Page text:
It doesn’t mean I don’t love Sanctus or that Sanctus isn’t a huge part of my life, of course it is. It doesn’t mean I can’t live and breathe the Brand and Mission, I still can, yet the separation between James and Sanctus is clearer and more distinct, which is better for everyone.
Especially me to be honest, I put so much of myself into what I create and I still let my work define me - something I imagine I’ll work on my whole life, but it was killing me. When Sanctus was bad - I was bad. When Sanctus was good - I was good. If Sanctus fails, I am a failure. When Sanctus is successful, I am a success. That’s not good. That’s me placing my worth in something beyond me, something external that ultimately I cannot actually control. It’s ego thinking, a mind created pattern that’s often kept me safe and protected me in the past.
The work for me has been to find enough, within. Only then could I let go of Sanctus and step down as CEO. Yeah, there’s all the practical stuff and the logic that Chris is a wonderful CEO with all the aligned Vision and Values. Yet today I’m writing this on behalf of James, not Sanctus and for me it’s been an inner journey to find enough and the external result has been a pretty significant change in role in the company I started.
I was recreating an unhealthy pattern in my life all over again and one that consistently has a negative impact on my mental health. I was placing an image and expectation on my life, a projection of who I think I am and who I think should be, not letting myself be. I had a projection that I had to be a CEO, I had to be calm, considered, measured and balanced. That is who I should be, if I am not that I am bad or wrong in some way.
I felt like there were all these people telling me that I have to be the CEO, that I should be the CEO, when really it was me just making up stories in my head. For a time, Sanctus did need me there, that is true, but after a while I was resisting the change that wanted to happen out of fear.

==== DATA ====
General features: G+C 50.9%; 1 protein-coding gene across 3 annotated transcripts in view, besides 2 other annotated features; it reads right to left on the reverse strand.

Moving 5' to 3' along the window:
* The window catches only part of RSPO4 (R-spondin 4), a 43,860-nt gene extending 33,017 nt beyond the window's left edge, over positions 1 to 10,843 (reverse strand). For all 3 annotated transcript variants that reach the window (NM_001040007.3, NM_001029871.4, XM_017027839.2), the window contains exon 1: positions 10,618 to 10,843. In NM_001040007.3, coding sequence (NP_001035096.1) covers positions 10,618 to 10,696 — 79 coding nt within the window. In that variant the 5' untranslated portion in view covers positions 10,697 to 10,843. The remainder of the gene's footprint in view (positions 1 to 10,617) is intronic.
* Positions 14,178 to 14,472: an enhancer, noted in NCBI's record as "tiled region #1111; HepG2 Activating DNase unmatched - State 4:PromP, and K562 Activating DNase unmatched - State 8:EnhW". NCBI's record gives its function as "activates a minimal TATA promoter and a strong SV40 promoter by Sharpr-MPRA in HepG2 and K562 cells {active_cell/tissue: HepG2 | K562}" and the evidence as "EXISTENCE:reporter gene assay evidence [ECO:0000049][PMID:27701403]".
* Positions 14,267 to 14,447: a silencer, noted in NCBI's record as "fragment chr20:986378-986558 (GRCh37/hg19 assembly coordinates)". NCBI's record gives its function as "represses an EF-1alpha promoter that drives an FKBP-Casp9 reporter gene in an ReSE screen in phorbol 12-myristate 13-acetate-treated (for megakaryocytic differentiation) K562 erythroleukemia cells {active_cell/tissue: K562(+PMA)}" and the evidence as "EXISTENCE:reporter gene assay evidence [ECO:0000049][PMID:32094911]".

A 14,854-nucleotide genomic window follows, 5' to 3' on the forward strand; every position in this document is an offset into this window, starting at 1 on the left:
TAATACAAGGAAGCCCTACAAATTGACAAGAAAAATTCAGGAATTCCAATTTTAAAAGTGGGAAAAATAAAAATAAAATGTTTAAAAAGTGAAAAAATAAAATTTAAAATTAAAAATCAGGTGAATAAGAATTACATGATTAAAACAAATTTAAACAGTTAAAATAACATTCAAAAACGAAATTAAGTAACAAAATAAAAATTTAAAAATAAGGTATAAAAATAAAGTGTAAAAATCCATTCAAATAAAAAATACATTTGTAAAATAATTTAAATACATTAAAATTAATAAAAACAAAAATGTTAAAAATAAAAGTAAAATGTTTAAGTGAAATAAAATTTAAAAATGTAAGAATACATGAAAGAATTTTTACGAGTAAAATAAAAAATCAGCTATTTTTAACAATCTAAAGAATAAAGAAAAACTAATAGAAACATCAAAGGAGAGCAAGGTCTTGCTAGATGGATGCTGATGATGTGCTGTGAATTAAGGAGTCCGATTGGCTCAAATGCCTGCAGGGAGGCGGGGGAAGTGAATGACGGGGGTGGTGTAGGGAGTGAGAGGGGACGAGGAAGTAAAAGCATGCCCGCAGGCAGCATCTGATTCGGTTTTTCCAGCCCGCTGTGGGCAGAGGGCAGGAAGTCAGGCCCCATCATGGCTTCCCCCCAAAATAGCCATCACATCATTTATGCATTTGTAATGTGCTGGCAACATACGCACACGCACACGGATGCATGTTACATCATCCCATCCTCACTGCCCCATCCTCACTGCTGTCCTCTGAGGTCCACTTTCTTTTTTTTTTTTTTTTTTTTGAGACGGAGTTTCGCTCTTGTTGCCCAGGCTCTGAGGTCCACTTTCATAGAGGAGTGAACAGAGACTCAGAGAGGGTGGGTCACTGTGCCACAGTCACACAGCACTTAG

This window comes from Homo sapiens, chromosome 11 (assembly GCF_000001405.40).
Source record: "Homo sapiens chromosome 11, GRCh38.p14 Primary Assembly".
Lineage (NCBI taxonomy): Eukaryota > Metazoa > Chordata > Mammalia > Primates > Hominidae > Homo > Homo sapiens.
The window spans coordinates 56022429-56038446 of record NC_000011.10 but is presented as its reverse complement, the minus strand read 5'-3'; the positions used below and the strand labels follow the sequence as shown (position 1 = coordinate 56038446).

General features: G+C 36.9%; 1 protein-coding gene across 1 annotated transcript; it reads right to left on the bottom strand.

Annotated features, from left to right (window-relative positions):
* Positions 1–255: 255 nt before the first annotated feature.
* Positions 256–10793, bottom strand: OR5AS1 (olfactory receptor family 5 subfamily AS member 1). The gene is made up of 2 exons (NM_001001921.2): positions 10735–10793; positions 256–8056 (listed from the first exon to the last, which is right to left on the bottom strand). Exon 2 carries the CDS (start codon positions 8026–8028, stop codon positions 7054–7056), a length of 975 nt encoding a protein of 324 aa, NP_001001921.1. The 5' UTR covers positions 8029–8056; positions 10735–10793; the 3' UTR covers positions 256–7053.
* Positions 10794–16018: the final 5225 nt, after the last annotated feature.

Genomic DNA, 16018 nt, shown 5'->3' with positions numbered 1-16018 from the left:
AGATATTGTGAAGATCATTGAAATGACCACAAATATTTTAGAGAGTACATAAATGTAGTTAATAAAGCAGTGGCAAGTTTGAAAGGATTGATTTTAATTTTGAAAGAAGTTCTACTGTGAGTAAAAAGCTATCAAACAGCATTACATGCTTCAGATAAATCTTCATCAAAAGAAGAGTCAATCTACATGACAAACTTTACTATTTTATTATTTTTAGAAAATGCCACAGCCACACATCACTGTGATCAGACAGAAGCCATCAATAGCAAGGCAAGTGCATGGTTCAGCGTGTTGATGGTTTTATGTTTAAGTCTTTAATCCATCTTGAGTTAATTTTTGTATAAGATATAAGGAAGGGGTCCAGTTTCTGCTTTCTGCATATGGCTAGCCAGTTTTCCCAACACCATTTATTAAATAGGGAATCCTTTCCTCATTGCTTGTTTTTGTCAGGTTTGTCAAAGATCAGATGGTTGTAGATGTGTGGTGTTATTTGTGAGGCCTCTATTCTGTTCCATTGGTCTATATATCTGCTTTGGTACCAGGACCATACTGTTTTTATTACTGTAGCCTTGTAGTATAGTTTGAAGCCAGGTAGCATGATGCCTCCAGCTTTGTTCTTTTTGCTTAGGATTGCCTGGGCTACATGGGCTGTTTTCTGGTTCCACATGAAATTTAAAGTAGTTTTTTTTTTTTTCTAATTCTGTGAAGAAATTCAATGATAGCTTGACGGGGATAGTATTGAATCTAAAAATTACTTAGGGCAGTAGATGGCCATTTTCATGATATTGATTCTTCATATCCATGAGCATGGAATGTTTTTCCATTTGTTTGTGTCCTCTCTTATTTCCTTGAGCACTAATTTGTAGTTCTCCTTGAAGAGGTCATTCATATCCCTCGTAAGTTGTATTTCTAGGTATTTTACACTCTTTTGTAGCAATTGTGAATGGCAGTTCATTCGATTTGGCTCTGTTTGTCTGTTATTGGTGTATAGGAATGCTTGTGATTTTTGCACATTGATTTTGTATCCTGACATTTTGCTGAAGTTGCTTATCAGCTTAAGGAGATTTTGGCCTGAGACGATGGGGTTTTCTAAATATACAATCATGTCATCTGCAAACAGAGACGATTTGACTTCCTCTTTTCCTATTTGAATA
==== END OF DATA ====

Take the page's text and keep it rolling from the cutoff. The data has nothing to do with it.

I was resisting myself. I wasn’t seeing myself. I was embarrassed to be honest, embarrassed that I like starting and creating things. Embarrassed that I’m not a great manager. Embarrassed that I’m not really bothered about detail or holiday pay or pay rises or strategy. Not that I don’t think they’re important, but I just have zero inclination to do them.
I was feeling a bit ashamed of.. Me.
I look at great CEOs and I am in awe. Working with Chris this year has been phenomenal, he is exceptional. The ability to empower, the quality of listening, the directness, the accountability, the gentle leadership, the balance of hard and soft skills - it’s an absolute pleasure to see in action.
And for a while I looked at myself with judgement. I’m a crap listener. I absolutely love talking about myself. I take up so much space. I think out loud and people think I’ve made a decision but really I’m just riffing. I like to be the centre of attention. I love collaborating, not managing. I change my mind every 5 minutes. I have 3 billion ideas for Sanctus and want them all to be done tomorrow. I can’t understand why everyone just doesn’t think like me or understand me.
Yet, that is me and for too long I was resisting myself.
That is me and I’m not going to jump on the self-love train and say I love myself. I love some parts of me, I don’t like others - that for me is being a human. Yet can I accept myself? Yes I can, I can try and that is the constant practice, that is the life’s work.
You might have been expecting the 5 step story of how we started working with an exceptional CEO for Sanctus. Yet this is the real story behind it, my story and it’s actually the same old story, one of believing I had to be something I’m not.
So, here’s to being me, again.
What now? That's the question I'm asking and other people seem to be too, following your heart, gut, intuition is tough and this is the reason, stepping into the unknown is scary. That's where I am though.
I’ve had a couple of weeks off which has been my first proper break in years, it’s been difficult and I’ve felt like I’ve just lost my job (because I did let myself go). I have a book to write, a story to share and a desire to take Sanctus direct to people, not just through the workplace.
That’s all I know right now. I’ve not left Sanctus and there’ll be a period where I re-integrate with the team in a new way, I’ll let you know how that goes when I know. I’m still in the unknown a bit, I’m getting used to it down here :)